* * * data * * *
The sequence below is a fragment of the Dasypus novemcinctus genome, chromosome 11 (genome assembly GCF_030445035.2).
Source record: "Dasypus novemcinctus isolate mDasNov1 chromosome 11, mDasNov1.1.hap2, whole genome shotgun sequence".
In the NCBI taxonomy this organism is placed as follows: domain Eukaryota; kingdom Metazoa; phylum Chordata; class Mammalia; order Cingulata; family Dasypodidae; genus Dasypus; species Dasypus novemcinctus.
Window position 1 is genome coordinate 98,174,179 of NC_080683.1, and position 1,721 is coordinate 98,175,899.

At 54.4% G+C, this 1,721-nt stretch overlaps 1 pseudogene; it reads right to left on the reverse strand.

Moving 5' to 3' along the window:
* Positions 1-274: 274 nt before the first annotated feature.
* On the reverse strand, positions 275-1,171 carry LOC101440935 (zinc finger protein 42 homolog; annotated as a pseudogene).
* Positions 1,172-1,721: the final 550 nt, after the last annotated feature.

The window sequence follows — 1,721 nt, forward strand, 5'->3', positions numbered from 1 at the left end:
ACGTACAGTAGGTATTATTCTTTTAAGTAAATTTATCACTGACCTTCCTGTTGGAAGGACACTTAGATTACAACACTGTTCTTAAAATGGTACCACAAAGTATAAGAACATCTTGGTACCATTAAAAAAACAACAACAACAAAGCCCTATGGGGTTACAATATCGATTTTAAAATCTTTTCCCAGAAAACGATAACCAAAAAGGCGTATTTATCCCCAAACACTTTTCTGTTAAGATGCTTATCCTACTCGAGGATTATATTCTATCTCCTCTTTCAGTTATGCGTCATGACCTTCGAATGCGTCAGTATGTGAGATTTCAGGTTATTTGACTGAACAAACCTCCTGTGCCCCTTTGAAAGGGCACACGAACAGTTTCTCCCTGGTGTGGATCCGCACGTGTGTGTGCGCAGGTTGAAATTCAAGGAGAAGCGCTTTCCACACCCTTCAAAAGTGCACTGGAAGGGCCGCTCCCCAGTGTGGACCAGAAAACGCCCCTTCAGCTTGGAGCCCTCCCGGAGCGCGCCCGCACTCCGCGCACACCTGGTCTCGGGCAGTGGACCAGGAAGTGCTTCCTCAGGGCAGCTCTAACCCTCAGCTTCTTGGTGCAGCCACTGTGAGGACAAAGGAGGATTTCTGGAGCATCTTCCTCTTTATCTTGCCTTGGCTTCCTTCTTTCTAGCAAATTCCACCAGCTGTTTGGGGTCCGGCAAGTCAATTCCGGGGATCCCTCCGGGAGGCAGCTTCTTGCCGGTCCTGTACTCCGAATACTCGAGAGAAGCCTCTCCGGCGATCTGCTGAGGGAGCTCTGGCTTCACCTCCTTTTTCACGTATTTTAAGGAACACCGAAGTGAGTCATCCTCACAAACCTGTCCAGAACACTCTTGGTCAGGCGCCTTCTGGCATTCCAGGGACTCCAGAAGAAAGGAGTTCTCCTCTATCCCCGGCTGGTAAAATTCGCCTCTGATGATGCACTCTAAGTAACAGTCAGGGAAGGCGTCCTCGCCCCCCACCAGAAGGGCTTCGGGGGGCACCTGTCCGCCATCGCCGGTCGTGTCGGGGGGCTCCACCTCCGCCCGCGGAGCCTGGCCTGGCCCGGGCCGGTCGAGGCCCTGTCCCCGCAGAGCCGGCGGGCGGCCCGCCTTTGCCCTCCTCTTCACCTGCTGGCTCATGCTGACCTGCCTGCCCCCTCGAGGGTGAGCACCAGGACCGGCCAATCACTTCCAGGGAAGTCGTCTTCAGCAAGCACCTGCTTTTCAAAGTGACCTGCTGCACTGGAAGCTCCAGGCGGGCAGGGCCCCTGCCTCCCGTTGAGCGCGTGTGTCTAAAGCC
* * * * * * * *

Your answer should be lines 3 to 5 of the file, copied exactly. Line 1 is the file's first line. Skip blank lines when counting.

In the NCBI taxonomy this organism is placed as follows: domain Eukaryota; kingdom Metazoa; phylum Chordata; class Mammalia; order Cingulata; family Dasypodidae; genus Dasypus; species Dasypus novemcinctus.
Window position 1 is genome coordinate 98,174,179 of NC_080683.1, and position 1,721 is coordinate 98,175,899.

At 54.4% G+C, this 1,721-nt stretch overlaps 1 pseudogene; it reads right to left on the reverse strand.